8 Life-threatening Diseases with Cannabis Plants
The leaves provide information about life-threatening diseases as well. Every disease has specific symptoms. In this article we will learn how to recognize, prevent and fight these diseases. The diseases:
- Mealy bug
- Powdery mildew and downy mildew
- Leaf miner
- Fungus gnats
The differences of symptoms of a disease compared to a shortage in the diet is that symptoms often quickly worsen. It starts for example with a small white spot, and a week later the whole plant turns white because of the fungi. Fungi and insects can multiply at a rapid pace, and literally eat the cannabis plant.
"Help! Cobwebs in my cannabis plant!" Even though your cannabis plant looks buried by the cobwebs, it is not. I wish it was the case. Spiders are predators and eat many of the common insects on cannabis plants. If your cannabis plant seems to be covered by cobwebs, it is thanks to mite. Spider mite is disastrous for your cannabis plant. It is an infectious disease caused by, among other things, the red spider mite (Tetranychus urticae), generally known as spider mite.
Spider mite: the plant leech
Spider mite quickly builds up a whole network of fine rag that suffocates the cannabis plant. This rag is the signature of the spider. This is one of the things you will recognize these annoying creatures by. However, the fact your cannabis plant gets slowly suffocated, is not even the worst.
The worst thing for the cannabis plant is the fact mites feed on your cannabis plant. It is a plant leech. Spider mite feed on the underside of the cannabis leaves. At the top of the cannabis leaves you see tiny, dark spots. This plant leech lives on the transport fluid (phloem) of the cannabis plant. As a result, important nutrients from the cannabis plant no longer reach the place where the plant needs them. The consequence? Cannabis leaves fall off and its yield is seriously reduced and polluted. In the worst case, the cannabis plant dies.
Preventing spider mite
Of course, you want your beloved cannabis plant to be saved this horror. Fortunately, there are two things that spider mite does not like:
- Low temperatures
However, a cannabis plant also does not like low temperatures. Just like spider mite, cannabis prefers a nice warm environment. Therefore, lowering the temperature is not a solution. Instead, maintain humidity around the cannabis plant. Ensure a maximum humidity in the growth phase and 40% to 60% during the flowering phase of the cannabis plant.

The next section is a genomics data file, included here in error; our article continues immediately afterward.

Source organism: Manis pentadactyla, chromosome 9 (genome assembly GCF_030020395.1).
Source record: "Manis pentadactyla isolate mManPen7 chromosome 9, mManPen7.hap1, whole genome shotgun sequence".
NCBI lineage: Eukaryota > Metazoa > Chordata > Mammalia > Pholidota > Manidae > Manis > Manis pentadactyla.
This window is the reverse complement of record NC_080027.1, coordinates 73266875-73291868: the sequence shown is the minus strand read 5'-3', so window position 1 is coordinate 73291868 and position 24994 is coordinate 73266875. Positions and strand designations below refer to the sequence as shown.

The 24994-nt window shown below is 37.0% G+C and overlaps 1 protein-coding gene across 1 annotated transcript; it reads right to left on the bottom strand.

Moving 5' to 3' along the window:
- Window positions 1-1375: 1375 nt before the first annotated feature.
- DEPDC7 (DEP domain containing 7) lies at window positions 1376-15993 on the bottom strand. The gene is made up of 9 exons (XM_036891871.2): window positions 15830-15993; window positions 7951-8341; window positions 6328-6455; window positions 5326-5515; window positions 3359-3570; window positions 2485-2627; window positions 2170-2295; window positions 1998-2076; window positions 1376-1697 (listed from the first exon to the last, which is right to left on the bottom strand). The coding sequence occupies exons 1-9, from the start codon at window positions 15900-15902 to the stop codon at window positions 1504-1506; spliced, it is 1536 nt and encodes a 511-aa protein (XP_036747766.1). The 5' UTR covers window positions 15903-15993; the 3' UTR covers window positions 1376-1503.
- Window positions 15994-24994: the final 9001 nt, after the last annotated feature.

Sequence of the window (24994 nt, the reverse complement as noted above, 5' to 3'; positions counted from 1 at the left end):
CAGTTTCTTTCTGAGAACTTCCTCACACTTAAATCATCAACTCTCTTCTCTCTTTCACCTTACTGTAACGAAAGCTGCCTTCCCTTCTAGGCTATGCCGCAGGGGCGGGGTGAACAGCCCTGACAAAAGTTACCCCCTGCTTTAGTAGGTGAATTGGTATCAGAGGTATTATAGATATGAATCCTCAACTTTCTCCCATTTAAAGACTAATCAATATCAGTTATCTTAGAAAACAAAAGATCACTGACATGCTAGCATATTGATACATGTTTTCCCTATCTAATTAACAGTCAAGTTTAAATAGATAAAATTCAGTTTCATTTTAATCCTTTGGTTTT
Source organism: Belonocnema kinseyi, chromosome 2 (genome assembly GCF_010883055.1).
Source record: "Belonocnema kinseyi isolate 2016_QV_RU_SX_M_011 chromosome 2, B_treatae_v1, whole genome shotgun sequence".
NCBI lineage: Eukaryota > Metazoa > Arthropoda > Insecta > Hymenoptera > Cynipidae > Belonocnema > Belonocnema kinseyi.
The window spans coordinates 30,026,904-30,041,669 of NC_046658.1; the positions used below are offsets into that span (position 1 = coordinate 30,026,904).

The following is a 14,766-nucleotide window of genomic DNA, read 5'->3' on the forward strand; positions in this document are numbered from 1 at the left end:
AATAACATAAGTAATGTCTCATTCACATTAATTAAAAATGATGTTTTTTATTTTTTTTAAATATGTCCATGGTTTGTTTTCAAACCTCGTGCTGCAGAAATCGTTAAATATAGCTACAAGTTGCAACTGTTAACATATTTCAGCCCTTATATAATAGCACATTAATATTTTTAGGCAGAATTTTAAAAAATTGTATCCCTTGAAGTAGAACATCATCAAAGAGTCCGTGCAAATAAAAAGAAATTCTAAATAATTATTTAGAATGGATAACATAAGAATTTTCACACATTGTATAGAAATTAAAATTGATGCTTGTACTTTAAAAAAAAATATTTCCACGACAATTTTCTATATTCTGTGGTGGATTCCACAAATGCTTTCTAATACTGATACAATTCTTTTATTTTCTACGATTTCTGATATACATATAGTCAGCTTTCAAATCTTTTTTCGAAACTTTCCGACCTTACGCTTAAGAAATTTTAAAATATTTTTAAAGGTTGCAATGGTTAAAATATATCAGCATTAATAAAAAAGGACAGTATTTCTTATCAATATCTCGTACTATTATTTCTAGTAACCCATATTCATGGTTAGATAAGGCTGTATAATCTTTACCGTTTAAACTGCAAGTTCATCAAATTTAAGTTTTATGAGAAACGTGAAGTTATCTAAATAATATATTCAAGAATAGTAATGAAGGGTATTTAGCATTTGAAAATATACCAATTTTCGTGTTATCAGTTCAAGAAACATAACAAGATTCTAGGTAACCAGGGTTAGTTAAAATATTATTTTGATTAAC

TIP: put a cup of water on the radiator to increase the humidity and use a hygrometer to evaluate the humidity.
Fighting spider mite
You are unlucky, and your cannabis plant suffers from spider mite? No panic. Your cannabis plant can still be saved. You can provide an organic solution to spider mite by offering an alternative. A good example is a head of lettuce and treating the soil with garlic extract.
Step 1. Offer an Alternative
Hang the head of lettuce above the cannabis plant. Put a few sticks in the head of lettuce and ensure they are connected to the cannabis plant. You build sort of a bridge between the cannabis plant and the head of lettuce.
Step 2. Garlic
As every vampire story tells us, leeches do not like garlic. This also applies to spider mites. Spider mite does not like the garlic scent. By treating the soil with garlic extract, the plant gets a garlic-like smell. Do not worry. For us the smell is not strong enough to notice. Your cannabis will not taste like garlic if you later roll a fat joint with it. Spider mites, on the other hand, are very sensitive and prefer to look for something else. Think of, the head of lettuce. Within a day or two, most of the creatures have walked over the thin sticks to the lettuce and you can just throw away the head of lettuce. Repeat if necessary.
Spider mites, but also thrips (discussed further on) do not like the smell of garlic at all. Therefore, be sure to plant some cloves of garlic around the cannabis plant.
Stubborn or acute spider mite?
Your cannabis plant is full of spider mite, within a short amount of time? You can also fight spider mites by introducing natural enemies like predatory mites, predator bugs or gall midge. We do not recommend you to use chemical pesticides. You don’t want these agents in your flower tops.
Aphids (Aphidoidea) are miniature insects that eat holes in the leaves. They come in black, gray, green and orange. Still, the color makes little difference for how annoying they are for growing cannabis.
Aphids can be easily controlled with natural enemies. Green lacewings, parasitic wasps and ladybugs are welcome guests. These natural enemies, and easy to order online.
You prefer to have no additional insects in your growing environment? Rinse the cannabis plant with cold water. Aphids cannot tolerate that. You will have to repeat it a few times before the aphid runs away, but it is the simplest way to combat aphids.
The best thing is, of course, to never get aphids. Fortunately, aphids are only a real problem in case of outdoor plants. Aphids do not like fragrant plants like chives and lemongrass. And these are exactly plants that do well indoors. Put some herbs in a jar next to your plants, to prevent aphids.
3. Mealy bug